20 May 1498
Vasco da Gama arrived in India
On 20th May, 1498, two years after he set sail from Lisbon, Portugal, Vasco da Gama arrived on the Western sea coast of India at Kozhikode (Calicut), Kerala. This was the first time that a European had arrived in India via the sea. Thus, da Gama is credited with the discovery of the sea route to India.
Vasco da Gama’s Arrival – Background
- Many sailors and merchants from the west had tried to discover a sea route to India, a land that was famous for spices and other riches since ancient times.
- Christopher Columbus, in 1492, had inadvertently discovered the Americas when what he really wanted was to reach the coast of India!
- However, a Portuguese explorer Vasco da Gama became successful in discovering the sea route. It would be safe to say that he really did change the world – for better or for worse, the jury is still out.
- Goods from India and the Orient were in great demand in Europe. Spices, especially, were much sought-after because they could be used as preservatives to tide over the harsh winters of Europe.
- Most of the trade that took place with India was either through the land route or via Arab merchants who took the prized goods from the shores of India to the Venetians who, in turn, sold the spices and other goods to the rest of Europe. The land journey was expensive and the capture of Constantinople by the Ottomans in 1453 reduced the trade of Venice and Genoa greatly.
- A direct trade route to India would mean more profits and a better access to the goods of the land. It would also give the country a monopoly over the lucrative spice trade.
- King Manuel I of Portugal sanctioned the voyage to India and appointed da Gama as the expedition’s leader and as the captain of the Armada.
- The expedition comprised of 4 ships and 170 men. The ship captained by da Gama was called São Gabriel. The others were São Rafael, Berrio and another unnamed supply ship.
- The fleet departed from Lisbon on 8th July, 1497. The plan was to go around the continent of Africa and then reach India from thence.
- The crew made contact with the tribesmen at St. Helena near the southern tip of Africa. The voyage was a difficult one and many of the members of the crew got affected with scurvy.
- Then, they went onto Mozambique and then anchored at Malindi, east Africa.
- It is believed that an Indian from Kenya helped da Gama with the directions to the subcontinent and also informed him about the monsoons.
- On May 20th, 1498, da Gama reached Kappad, near Kozhikode, which was then part of the Kingdom of the Zamorin (Samuthiri Raja) of Calicut.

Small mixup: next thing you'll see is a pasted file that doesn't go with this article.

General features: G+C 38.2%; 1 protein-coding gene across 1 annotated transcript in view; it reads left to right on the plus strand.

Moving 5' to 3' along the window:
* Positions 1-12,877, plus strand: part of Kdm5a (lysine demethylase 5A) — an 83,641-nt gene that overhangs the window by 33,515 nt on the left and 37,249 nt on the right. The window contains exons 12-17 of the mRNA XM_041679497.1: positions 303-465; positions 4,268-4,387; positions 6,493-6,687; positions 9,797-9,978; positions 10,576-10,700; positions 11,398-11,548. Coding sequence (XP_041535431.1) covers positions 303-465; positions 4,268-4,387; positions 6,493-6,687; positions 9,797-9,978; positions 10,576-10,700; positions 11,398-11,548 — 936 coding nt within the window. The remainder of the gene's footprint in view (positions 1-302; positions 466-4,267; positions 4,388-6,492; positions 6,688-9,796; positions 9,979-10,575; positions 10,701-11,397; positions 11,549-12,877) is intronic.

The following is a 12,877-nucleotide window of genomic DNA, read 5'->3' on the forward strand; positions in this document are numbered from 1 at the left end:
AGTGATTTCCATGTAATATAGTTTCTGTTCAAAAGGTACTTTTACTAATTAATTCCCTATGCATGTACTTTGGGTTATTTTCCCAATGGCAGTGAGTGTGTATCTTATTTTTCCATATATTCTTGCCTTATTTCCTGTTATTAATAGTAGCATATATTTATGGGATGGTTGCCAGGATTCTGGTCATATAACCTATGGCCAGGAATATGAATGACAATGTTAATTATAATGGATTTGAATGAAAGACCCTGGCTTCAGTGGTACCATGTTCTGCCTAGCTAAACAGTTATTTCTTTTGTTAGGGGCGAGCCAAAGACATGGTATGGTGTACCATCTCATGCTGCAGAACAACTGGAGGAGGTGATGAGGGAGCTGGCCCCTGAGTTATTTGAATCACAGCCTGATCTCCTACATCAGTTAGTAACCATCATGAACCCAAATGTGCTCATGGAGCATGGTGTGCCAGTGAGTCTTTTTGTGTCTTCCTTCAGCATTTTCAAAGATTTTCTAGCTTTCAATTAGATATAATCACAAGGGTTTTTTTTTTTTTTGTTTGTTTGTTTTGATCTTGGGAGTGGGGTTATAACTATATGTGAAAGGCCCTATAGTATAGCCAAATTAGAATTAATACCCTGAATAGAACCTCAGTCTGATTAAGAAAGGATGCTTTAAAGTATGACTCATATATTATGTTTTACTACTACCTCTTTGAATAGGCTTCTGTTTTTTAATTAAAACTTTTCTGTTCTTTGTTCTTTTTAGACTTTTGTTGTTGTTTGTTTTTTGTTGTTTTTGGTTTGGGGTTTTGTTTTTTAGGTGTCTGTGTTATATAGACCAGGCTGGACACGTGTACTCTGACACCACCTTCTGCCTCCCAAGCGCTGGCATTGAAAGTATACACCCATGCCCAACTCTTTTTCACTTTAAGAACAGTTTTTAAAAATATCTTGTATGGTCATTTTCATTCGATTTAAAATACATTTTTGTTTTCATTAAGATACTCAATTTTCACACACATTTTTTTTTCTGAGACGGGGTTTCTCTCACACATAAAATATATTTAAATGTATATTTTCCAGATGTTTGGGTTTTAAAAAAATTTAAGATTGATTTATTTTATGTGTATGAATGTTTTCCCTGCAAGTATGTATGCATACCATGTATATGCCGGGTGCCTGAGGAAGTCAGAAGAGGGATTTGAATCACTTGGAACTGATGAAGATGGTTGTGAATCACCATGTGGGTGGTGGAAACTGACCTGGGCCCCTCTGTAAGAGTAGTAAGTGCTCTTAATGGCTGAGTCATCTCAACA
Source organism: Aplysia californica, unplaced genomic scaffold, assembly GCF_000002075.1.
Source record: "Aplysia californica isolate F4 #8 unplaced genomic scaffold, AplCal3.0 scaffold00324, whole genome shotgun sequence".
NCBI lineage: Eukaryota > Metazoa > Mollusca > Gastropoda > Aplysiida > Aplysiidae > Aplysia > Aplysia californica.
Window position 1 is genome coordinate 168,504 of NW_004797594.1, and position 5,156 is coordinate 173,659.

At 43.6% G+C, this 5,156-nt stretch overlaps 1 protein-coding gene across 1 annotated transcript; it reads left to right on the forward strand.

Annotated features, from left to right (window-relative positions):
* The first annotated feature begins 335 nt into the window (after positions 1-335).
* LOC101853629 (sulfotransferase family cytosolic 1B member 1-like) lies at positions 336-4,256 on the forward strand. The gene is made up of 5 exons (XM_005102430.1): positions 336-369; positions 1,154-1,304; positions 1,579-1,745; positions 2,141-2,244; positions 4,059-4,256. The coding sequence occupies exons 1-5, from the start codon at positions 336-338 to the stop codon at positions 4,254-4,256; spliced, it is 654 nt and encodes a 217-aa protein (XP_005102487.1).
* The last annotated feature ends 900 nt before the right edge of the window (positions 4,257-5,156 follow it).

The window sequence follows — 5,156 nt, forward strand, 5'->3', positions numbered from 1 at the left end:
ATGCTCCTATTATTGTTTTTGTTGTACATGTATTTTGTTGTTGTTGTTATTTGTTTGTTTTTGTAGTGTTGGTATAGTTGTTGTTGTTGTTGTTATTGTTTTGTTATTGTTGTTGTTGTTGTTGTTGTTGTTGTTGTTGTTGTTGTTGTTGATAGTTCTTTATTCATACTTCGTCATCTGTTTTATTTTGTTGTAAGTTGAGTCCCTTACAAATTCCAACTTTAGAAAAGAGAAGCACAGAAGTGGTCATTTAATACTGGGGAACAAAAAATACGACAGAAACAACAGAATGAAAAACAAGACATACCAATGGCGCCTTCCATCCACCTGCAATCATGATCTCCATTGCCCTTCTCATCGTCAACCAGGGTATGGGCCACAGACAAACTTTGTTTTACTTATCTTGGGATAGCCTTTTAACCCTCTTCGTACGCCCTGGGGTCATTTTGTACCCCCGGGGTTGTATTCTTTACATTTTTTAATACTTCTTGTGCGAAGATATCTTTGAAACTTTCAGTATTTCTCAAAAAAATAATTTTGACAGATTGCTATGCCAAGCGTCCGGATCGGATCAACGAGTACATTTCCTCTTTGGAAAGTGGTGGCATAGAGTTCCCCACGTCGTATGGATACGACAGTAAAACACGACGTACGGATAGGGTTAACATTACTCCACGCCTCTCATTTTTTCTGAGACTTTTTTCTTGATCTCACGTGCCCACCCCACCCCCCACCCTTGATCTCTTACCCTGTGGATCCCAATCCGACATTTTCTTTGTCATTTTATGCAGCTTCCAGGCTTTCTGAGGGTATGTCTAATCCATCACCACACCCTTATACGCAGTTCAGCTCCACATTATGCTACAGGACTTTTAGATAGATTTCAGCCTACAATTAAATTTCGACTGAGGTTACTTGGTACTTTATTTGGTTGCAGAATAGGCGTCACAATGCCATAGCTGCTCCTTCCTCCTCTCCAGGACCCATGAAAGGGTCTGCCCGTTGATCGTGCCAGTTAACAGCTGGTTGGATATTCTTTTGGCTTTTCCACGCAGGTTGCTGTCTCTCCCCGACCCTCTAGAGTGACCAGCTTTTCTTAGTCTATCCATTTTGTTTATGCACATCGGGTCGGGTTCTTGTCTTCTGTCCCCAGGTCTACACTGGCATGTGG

- Although the foreigners were welcomed with hospitality which included a grand procession, the Zamorin, Manavikraman Raja was unimpressed with the gifts brought by da Gama which included some clothes, hats, corals, sugar, oil and other things. The Indians wondered why there was no gold or silver!
- The Muslim merchants in Calicut were naturally annoyed at having a potential competitor in the trade of the region. The Portuguese were not successful in establishing a commercial treaty with the Zamorin, although they did make a handsome fortune from the sale of spices they brought from India.
- The relation between the Zamorin and da Gama was strained very early on because of da Gama’s refusal to pay the routine customs duties.
- They left India in August 1498 and arrived in Malindi in January 1499. The crew was in bad shape as half of the men had died during this return voyage.
- From here, only 2 ships sailed back to Europe. They reached Lisbon on 10th July 1499.
- Da Gama was given a hero’s welcome and even given the title ‘Dom’ by the king. The expedition had brought in cargo which was valued at more than 60 times the expedition’s cost.
- There would be many more Portuguese armadas to India which changed the face of the subcontinent in more ways than one.
- From a trading partner, Portugal went on to colonise parts of India. Their biggest colony in India, Goa would remain under Portuguese rule for over 450 years, starting in 1505 and ending only in 1961 after the Indian army liberated the state.
- Although the Portuguese were suppressed by other European powers in the subcontinent, (where finally, the British ended supreme), this discovery of the sea route to India is often regarded as the single most important discovery in what is known as the Age of Discovery.
- The European colonisation of India had its early origins after this watershed moment.
See previous ‘This Day in History’ here.